This is one of the newest applications found for the still-new deep violet LEDs just coming on the market.
This tiny keychain light is being sold for its ability to cause a UV-like fluorescence in a variety of materials such as postage stamps, credit cards, and paper money.
The LED in this flashlight is a new deep violet model emitting at between 390 and 395nm which is right at the border between violet and ultraviolet. Until recently, this LED was only
a laboratory curiosity, and before that (late 1990s), only a myth, like the Loch Ness Monster or Bigfoot.
The light comes ready to use right out of the package.
To turn it on, give it a gentle squeeze; quit squeezing to shut it off.
The main use for a light like this is to check official documents for forgery. The paper money in many countries has anti-counterfeiting measures built into it that will glow
when this light is used on it. In US money, it is a stripe embedded in the bills.
Some postage stamps also have similar technology; see the pictures below for an example of this found on Hong Kong postage.
It has also been said that some types of credit cards have a hidden picture on them which will become visible under the light from this flashlight; however since I've never
had a credit card, I am not equipped to test or verify this.
This light uses unusual CR1616 lithium coin cells. Hopefully, you'll be able to find these at your local pharmacy or a known battery source like Radio Shack.
To change them, flip the light over and remove the three Phillips screws using a #0 1.6mm or 2.0mm Phillips (a whole kit of them can be bought at Radio Shack for about five bucks).
Then carefully pry the halves of the light apart; lifting straight up so you don't break the pins.
Carefully remove the expired batteries and ruthlessly flush them down the can. Nawww, that's bad for your sceptic tank... better just trash them instead.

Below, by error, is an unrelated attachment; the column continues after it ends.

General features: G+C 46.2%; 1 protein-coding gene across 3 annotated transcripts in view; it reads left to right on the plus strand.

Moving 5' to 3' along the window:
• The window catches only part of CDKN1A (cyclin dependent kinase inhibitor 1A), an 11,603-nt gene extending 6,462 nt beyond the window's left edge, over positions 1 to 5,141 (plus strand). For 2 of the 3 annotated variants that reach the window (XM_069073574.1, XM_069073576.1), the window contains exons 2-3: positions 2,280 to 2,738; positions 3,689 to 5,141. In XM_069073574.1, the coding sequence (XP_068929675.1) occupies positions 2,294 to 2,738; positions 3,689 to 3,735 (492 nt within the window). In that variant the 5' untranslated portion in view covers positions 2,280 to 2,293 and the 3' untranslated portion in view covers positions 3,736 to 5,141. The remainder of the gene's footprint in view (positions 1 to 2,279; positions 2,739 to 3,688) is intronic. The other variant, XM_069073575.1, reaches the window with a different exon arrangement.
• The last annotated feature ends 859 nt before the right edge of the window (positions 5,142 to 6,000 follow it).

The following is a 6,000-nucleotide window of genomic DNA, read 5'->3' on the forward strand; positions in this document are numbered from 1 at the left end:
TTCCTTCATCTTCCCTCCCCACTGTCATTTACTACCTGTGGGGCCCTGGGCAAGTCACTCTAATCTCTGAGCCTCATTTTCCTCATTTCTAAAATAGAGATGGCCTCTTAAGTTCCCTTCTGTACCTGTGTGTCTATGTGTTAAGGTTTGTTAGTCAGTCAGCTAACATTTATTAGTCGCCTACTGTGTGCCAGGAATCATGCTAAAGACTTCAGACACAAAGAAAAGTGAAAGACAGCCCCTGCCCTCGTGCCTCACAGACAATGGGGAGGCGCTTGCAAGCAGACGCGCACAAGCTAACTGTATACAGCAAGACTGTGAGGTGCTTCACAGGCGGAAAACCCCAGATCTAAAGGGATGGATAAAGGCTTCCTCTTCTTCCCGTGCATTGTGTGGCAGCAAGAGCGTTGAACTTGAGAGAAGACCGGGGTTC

But look carefully! There's a square piece of tape on the top battery. So go to your scotch tape dispenser, and dispense a piece of the same size, and apply it to the negative (button) end
of one of the new batteries so it looks exactly like the old. Now you can finish throwing the old batteries away.
Lay the untaped battery, button end facing up, in the bottom half of the flashlight, and then set the other battery on top so the section with the tape overhanging goes under the LED
lead towards the front of the flashlight. Then press the case halves back together and screw in the screws.
The tape is there to prevent the top battery from shorting out against the LED lead, so you have to put it on. Scotch tape, masking tape, or electrical tape should do the job.
This is one of the most asinine battery changing procedures I've come across, and I really hope they figure out how to make these lights work without tape. :-O
I can't say this is the best light I've ever used. It seems to be alright, except for having to have tape on the battery.
The screw holes seem inadequate, and already show signs of stripping, so you'll need to be really careful when you reinstall the screws that you don't crossthread them and don't
overtighten them either. But then again, what do you expect for eight bucks, when the LED and batteries alone are easily worth that much.